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Identity Theft — What To Do!

By Terry Savage on October 01, 2020

It makes sense to assume your identity has — or will be — stolen! Ever since the Equifax breach two years ago, the “dark web” has the names, birth dates, addresses, and Social Security numbers of millions of Americans!

Now, that information is being used to scam states out of unemployment benefits. And you may not even know that your identity has been used until you receive a 1099 tax form from the Government next January demanding taxes on money that was supposedly distributed to you from state unemployment offices or even the SBA’s PPP program!

So if you never applied for unemployment but suddenly receive a debit card, here’s what you should do.

Get Your Credit Report

Below are links to contact each of the three credit bureaus. The first step is to FREEZE YOUR CREDIT. There should be NO COST to freeze your account and to get your credit report online, immediately. Keep your secure PIN so that you can easily lift the freeze if you want to allow a company to check your credit, perhaps in a job search, insurance purchase, or mortgage refinancing.

You can get a free copy of your report from each of the three bureaus by going to AnnualCreditReport.com. Or call the numbers below:

TransUnion 1-800-916-8800 www.Transunion.com
Equifax 1-800-685-1111
Experian 1-888-397-3742

The whole idea of freezing your credit report is so that no one can use your identity to open NEW ACCOUNTS in your name. But you still must be vigilant about your existing bank and card accounts to make sure no one is using them for fraudulent purposes.

READ Your Credit Report!

You are looking for “inquiries” into your credit. Many people have reported a “soft inquiry” from a state unemployment bureau. Typically they then receive one of those fraudulent debit cards. Make sure you do NOT ACTIVATE any debit card.

BUT, you may also see an inquiry from a bank or credit card company that you do not recognize. If you see a bank inquiry, contact that bank to make sure someone did not open an account in your name.

Bank accounts do NOT appear on your credit report, but an inquiry will be a tip-off that you are a victim of identity theft.

AND, if you see an inquiry from the SBA (Small Business Administration) contact them immediately. I have heard from several people that small business loans were taken out in their name — and they had no idea! Contact the SBA inspector’s office at (800) 767-0385.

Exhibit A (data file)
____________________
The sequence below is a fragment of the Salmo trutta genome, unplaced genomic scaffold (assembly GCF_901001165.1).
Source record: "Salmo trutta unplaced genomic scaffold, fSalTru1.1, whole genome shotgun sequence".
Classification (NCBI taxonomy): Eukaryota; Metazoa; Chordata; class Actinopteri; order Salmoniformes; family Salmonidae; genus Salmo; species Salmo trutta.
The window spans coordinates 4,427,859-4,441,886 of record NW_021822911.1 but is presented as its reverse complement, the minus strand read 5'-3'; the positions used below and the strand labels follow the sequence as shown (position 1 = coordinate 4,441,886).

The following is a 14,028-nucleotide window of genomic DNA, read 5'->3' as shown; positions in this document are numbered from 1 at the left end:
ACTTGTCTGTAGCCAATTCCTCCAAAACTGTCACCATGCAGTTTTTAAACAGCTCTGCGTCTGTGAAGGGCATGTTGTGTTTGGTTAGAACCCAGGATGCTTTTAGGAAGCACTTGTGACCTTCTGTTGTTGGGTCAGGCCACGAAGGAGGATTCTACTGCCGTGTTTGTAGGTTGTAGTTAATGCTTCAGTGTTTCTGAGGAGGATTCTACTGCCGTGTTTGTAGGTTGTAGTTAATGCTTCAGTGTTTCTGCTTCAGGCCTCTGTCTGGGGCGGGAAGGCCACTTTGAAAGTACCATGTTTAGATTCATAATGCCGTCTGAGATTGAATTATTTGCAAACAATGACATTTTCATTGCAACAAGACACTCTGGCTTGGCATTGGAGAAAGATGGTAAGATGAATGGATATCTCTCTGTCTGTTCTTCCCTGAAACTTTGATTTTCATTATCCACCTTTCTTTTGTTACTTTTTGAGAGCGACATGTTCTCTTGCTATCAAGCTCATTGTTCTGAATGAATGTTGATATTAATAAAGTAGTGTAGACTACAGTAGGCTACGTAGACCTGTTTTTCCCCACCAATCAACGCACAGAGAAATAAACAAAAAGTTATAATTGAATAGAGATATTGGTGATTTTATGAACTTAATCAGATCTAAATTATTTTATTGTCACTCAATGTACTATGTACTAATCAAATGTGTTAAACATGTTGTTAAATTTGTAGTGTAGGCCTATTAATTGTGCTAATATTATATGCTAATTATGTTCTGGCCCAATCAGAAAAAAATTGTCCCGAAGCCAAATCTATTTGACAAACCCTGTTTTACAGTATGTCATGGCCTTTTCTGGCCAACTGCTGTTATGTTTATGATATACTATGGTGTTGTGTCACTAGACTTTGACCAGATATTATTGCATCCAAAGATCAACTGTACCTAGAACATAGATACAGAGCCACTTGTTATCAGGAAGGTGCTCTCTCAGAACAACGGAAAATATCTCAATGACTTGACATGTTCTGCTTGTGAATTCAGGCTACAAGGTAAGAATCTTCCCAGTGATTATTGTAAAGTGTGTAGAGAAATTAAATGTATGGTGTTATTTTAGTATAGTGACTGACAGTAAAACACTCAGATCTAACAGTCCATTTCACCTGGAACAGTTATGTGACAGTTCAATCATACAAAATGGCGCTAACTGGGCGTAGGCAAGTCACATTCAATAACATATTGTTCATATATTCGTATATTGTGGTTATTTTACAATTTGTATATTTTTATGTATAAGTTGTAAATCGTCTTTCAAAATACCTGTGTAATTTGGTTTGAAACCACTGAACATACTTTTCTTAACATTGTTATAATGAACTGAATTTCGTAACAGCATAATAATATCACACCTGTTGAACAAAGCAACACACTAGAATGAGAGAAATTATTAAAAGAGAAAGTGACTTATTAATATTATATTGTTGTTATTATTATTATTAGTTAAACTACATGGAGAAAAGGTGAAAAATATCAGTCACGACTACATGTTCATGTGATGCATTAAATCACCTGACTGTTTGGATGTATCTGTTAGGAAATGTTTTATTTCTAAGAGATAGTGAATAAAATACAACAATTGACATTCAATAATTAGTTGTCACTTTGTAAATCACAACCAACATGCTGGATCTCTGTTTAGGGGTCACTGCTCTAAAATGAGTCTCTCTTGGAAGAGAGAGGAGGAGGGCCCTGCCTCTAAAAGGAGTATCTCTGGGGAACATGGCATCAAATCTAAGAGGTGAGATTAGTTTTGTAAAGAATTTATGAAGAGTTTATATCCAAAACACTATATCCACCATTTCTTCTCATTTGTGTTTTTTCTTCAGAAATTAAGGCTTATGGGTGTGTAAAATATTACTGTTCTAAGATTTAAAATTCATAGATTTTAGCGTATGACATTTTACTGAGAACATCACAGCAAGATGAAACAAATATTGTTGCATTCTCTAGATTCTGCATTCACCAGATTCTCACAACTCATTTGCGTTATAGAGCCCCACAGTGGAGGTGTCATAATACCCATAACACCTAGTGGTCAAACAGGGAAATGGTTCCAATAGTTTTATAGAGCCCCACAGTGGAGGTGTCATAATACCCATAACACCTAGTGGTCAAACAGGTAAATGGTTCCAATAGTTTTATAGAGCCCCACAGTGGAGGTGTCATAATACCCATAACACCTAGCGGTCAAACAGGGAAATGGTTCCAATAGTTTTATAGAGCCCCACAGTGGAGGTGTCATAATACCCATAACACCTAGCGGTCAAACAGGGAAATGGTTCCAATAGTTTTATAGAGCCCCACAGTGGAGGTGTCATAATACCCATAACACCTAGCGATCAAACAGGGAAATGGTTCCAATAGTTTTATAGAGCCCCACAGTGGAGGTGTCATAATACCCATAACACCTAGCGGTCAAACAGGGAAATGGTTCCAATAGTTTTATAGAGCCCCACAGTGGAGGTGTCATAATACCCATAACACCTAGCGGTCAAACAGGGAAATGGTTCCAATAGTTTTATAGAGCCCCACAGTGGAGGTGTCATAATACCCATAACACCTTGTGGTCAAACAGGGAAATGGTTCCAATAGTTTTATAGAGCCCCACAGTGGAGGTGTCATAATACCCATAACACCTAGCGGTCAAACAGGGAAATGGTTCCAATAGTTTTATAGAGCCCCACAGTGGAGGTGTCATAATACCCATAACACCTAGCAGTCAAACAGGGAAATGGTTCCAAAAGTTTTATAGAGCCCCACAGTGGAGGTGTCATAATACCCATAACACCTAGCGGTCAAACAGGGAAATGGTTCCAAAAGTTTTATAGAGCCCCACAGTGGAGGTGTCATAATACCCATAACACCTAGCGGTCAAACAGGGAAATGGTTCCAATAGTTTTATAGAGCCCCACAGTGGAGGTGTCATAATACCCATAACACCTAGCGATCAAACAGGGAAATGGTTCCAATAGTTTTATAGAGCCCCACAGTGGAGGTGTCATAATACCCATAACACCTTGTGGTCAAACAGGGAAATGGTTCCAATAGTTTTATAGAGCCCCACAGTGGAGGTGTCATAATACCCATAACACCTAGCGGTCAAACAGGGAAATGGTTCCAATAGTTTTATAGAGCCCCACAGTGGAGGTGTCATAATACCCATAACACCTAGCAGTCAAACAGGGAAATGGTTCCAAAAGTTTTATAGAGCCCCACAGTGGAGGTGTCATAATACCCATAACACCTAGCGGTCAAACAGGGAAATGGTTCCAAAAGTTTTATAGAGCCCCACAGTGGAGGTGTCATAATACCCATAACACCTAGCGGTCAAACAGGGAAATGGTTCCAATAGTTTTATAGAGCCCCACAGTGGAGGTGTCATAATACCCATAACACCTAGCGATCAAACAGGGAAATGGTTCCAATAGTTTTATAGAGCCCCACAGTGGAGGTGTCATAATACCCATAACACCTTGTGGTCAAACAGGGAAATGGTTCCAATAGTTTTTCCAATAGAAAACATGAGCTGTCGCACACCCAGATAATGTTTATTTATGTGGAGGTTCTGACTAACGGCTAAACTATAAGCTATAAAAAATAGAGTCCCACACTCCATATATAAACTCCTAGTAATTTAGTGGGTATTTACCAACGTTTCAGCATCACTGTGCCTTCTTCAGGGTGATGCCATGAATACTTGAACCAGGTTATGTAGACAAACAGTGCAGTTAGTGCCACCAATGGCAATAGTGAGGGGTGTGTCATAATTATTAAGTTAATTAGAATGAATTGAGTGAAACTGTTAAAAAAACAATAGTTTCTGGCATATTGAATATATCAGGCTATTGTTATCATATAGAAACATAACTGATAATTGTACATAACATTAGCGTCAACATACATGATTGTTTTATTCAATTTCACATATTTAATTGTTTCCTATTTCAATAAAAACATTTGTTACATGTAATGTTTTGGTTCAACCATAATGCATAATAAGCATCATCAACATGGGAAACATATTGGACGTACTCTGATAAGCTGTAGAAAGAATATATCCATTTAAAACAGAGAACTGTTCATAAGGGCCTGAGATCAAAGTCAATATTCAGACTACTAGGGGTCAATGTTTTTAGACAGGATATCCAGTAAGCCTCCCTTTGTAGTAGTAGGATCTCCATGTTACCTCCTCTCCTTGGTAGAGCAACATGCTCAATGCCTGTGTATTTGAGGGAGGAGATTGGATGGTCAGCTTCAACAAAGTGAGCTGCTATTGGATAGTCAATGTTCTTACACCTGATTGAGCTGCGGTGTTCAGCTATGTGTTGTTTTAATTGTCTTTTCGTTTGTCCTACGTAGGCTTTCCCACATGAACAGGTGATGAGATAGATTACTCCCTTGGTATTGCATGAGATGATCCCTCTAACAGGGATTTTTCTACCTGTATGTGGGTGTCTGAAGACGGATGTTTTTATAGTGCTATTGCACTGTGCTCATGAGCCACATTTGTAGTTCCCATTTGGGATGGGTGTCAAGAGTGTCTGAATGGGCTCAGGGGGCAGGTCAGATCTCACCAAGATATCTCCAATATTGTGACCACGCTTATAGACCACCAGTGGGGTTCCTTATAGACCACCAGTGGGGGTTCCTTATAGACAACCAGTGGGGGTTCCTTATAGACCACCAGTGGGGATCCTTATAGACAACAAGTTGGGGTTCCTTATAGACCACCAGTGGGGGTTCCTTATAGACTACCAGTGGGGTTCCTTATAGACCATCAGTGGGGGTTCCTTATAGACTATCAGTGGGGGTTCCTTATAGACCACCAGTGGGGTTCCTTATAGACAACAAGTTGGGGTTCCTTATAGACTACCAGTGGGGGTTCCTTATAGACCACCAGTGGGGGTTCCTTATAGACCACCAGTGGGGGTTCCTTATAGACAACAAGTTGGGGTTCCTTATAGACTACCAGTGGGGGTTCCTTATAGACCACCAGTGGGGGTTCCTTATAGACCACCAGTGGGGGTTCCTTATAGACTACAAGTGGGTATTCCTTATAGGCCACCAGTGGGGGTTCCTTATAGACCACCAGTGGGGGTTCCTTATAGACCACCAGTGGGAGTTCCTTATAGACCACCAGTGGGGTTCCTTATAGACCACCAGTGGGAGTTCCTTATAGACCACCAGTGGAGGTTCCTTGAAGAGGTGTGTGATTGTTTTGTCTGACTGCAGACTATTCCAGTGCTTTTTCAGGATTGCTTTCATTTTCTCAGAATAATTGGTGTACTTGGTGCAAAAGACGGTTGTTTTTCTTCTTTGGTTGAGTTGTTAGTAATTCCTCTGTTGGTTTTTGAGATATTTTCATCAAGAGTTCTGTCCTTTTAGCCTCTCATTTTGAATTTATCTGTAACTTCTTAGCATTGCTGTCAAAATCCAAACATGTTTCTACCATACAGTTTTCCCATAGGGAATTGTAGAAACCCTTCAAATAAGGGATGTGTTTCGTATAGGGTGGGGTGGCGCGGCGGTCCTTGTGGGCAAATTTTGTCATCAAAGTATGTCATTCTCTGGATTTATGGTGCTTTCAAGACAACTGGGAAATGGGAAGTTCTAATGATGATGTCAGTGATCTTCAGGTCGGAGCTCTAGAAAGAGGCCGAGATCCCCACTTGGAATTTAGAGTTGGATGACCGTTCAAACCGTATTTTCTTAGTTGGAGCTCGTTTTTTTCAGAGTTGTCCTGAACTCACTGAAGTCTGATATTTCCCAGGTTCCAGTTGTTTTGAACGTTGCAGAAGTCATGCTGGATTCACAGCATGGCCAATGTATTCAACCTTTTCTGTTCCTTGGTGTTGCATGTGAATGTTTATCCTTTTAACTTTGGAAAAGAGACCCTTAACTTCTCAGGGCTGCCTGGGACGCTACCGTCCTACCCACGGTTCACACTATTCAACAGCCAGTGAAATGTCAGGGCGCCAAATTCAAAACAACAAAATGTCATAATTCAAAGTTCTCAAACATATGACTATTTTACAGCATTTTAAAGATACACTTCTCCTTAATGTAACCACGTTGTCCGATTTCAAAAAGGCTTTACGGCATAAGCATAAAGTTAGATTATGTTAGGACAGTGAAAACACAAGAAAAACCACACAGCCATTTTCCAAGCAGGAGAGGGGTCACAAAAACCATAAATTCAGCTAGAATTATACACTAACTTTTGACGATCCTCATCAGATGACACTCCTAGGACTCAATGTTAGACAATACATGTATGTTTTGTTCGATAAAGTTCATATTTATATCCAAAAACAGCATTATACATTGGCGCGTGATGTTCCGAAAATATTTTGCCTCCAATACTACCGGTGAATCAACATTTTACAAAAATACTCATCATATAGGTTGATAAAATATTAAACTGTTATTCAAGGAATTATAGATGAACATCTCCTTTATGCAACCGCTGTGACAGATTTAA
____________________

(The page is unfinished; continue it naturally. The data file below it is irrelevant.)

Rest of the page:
Contact the FBI

The FBI has an active, nationwide investigation into Unemployment-related Identity Theft. In addition to trying to report fraud to the unemployment office and banks issuing benefits cards, they ask you to report directly to the FBI — and promise that your tip, whether by phone or online — will be read by TWO agents.
1-800-CALL FBI

Report Suspected Fraud to the Unemployment Department

You may not get through by telephone, search for the word FRAUD on your state unemployment website. Report your suspicions online immediately. And keep proof that you did! Directions below.

Keep Track of Your Attempts to Report Fraud

You might need to prove you tried to report any attempts at fraud. Here’s how to do that:

Every time you file an online fraud complaint, take a screen shot of the filing page. (You can do that by pushing the button at the top of your keyboard marked “Prt Scr”. ) Then send yourself an email and “paste” the “screen shot” in the body of the email. You do that by clicking in the body of the email and if you don’t see the word “paste” come up, just press CONTROL +V at the same time, and the picture of the screen shot will appear in the body of the email!

Save those emails that you send to yourself in a special folder. That will let the IRS know you tried to report fraud when it happened. And that will be useful if you receive a 1099 form next January asking you to pay taxes on the “unemployment benefits” your allegedly received – but, of course, didn’t!

Keep a Close watch on your Credit and Bank Accounts

Freezing your credit denies fraudsters the opportunity to open NEW credit in your name. But you must still check your accounts — bank and credit — on a regular basis online for unauthorized activities. Do this at least once a week.

Change your password if you suspect identity theft might have occurred. Make sure you do your online checking from a SECURE WI-FI connection — not at a library or restaurant!

Report any unexpected bank deposits, as they may be a prelude money being wired OUT of your account. And if you are offered “two-factor” identification (requiring confirmation by text or email of significant transactions) take a moment to set that up.

Your goal is to BE AWARE, BE CURRENT, BUILD A FORTRESS AROUND YOUR CREDIT — and take action immediately if you think something is wrong. Better safe than Sorry. That’s a Savage Truth!



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